My younger son started giving me his cheek at bedtime when he was around six. Meanwhile, his big brother, at age 10, still plants a big kiss on me every night and when he gets out of the car at school in the morning. My concern has always been the heartbreak I’ll feel when he decides he doesn’t want a kiss anymore. But recently, I started wondering if our smooch is weird and if there’s a cutoff date for kissing kids on the lips.
My instinct says he’ll decide when he’s too old and until then, I’m not doing anything that’s going to land him in therapy—but should I pull back? Would that be worse? What about dads and daughters? I did some digging and found strong arguments from both sides and a great suggestion for how to decide when it’s time to stop puckering up.
Here’s one argument against kissing kids on the lips.
Do you remember a few years ago when some celebrities raised eyebrows by posting pictures of themselves kissing their kids? David and Victoria Beckham, Hilary Duff, and Tom Brady seemed to have garnered the most attention. One child psychologist, Dr. Charlotte Reznick, reacted to the uproar saying you should never kiss your kids, because “when do you stop?” She said that while it’s harmless when the child is two or three, when kids get older and sexual awareness develops, a kiss “can be stimulating.”
OK. Yes, it’s true that the lips are an erogenous zone, but if you’re kissing your eight-year-old the same way you’re kissing your husband, there are other issues that need to be addressed. So to me, this argument is nonsense.
What makes more sense is this argument.
What’s problematic is if your child is uncomfortable with a kiss but doesn’t want to hurt your feelings by saying so, or he or she has said so and you or Dad aren’t respecting that boundary. Studies have shown that parental affection is healthy and can lead to less anxiety in children, but unwanted affection is not going to lead to the same end. So it’s not the kiss that’s the culprit. It’s not bad to kiss your kids on the lips unless they have asked you not to.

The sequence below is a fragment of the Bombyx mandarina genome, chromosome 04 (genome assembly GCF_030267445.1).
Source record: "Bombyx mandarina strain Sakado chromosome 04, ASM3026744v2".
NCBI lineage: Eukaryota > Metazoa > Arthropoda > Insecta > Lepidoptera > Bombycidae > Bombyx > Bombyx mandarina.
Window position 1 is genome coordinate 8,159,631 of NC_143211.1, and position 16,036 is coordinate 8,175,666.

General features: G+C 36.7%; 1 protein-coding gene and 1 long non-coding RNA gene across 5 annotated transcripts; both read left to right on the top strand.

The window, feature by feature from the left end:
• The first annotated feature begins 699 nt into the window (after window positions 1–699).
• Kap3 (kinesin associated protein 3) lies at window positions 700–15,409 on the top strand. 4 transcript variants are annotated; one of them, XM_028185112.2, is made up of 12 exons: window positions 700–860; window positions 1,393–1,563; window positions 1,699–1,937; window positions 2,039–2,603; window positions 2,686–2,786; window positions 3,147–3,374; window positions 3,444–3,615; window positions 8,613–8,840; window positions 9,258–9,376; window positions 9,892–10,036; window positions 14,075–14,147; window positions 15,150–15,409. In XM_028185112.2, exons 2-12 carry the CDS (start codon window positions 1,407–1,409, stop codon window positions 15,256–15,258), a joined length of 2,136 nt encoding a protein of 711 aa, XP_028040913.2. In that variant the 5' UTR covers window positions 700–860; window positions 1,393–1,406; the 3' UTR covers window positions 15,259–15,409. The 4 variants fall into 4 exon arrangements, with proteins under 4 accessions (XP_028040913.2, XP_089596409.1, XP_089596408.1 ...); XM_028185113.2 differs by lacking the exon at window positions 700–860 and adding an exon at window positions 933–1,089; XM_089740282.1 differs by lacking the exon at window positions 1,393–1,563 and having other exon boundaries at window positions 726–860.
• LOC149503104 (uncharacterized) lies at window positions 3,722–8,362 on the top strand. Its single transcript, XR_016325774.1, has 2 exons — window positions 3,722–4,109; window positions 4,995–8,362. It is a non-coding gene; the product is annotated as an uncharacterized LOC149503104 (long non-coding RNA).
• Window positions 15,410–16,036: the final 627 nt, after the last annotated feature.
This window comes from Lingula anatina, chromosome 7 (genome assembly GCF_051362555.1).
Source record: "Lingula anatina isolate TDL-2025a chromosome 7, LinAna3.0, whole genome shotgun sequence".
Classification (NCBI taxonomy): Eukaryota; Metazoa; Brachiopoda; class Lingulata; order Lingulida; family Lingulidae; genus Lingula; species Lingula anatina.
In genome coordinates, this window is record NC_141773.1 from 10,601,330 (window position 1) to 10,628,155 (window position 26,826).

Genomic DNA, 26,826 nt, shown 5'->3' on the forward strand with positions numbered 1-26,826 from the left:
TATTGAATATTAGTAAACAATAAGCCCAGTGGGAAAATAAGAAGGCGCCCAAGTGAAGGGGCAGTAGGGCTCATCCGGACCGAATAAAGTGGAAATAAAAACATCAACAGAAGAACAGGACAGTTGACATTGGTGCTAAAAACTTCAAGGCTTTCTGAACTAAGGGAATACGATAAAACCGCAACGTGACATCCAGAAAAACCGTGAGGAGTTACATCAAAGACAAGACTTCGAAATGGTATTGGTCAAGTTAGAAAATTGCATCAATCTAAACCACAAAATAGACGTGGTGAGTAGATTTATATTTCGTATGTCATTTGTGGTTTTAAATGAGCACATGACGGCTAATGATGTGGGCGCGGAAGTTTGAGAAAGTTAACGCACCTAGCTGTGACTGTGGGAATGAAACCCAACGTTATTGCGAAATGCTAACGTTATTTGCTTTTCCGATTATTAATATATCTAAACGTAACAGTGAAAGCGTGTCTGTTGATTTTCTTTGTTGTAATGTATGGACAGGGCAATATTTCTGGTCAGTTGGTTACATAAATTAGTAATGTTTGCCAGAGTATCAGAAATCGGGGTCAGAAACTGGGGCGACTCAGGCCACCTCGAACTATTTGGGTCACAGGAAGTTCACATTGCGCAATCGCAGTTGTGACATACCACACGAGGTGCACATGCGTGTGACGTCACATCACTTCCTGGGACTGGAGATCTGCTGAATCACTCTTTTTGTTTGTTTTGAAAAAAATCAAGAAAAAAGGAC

This is a hint that it’s time to stop:
If they verbally or nonverbally ask. As much as it hurts moms to have their babies turn a cheek, respecting that decision is a powerful way to support your child’s internal locus of control. When parents respect a child’s desire to do or not do something, we communicate to our children that they are able to determine what happens to them instead of waiting for someone else to decide for them.When parents respect a child's desire to do or not do something, we communicate to our children that they are able to determine what happens to them instead of waiting for someone else to decide for them. Click To Tweet
But what if you think your child is too old?
I’m big on physical affection. It’s my primary love language by a mile. As soon as my kids walk in the door after school, I give them both big hugs and whenever they’re within arm’s reach, I’m probably touching them. As a person who likes to be shown love that way, I am sensitive to how it would feel if one day, Mom pulled away and said, “Sorry, kid, you’re too old for a kiss.”
At the same time, a mom has to trust her gut about these things and if you think it’s time, there’s no harm in suggesting a kiss on the cheek instead. Then smother your kids with hugs, tousle their hair, hold their hands, and do anything else to show them you love them.
What’s your take on parents kissing their kids on the lips? Is there an age you should stop?